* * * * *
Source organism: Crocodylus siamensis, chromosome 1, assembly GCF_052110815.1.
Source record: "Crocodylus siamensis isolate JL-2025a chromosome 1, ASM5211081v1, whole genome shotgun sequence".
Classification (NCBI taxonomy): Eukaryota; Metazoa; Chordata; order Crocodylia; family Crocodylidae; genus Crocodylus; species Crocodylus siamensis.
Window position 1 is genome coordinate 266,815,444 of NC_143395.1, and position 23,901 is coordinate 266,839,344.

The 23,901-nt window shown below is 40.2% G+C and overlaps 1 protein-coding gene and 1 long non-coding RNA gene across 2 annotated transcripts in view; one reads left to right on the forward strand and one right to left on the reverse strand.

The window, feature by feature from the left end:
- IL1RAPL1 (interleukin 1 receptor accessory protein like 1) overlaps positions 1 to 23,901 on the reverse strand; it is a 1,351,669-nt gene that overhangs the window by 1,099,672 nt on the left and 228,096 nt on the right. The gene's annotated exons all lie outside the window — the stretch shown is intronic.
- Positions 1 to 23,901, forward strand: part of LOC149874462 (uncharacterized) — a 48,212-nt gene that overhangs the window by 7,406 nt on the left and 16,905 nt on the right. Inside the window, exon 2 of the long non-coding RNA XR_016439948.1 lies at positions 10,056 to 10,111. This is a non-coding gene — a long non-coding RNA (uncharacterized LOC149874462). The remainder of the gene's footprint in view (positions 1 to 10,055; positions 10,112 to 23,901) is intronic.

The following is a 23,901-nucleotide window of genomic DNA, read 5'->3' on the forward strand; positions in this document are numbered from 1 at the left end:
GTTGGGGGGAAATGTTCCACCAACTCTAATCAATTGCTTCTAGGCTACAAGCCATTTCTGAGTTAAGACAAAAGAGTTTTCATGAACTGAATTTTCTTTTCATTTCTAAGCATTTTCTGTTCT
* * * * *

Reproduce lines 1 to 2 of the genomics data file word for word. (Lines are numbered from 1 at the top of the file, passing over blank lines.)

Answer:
Source organism: Crocodylus siamensis, chromosome 1, assembly GCF_052110815.1.
Source record: "Crocodylus siamensis isolate JL-2025a chromosome 1, ASM5211081v1, whole genome shotgun sequence".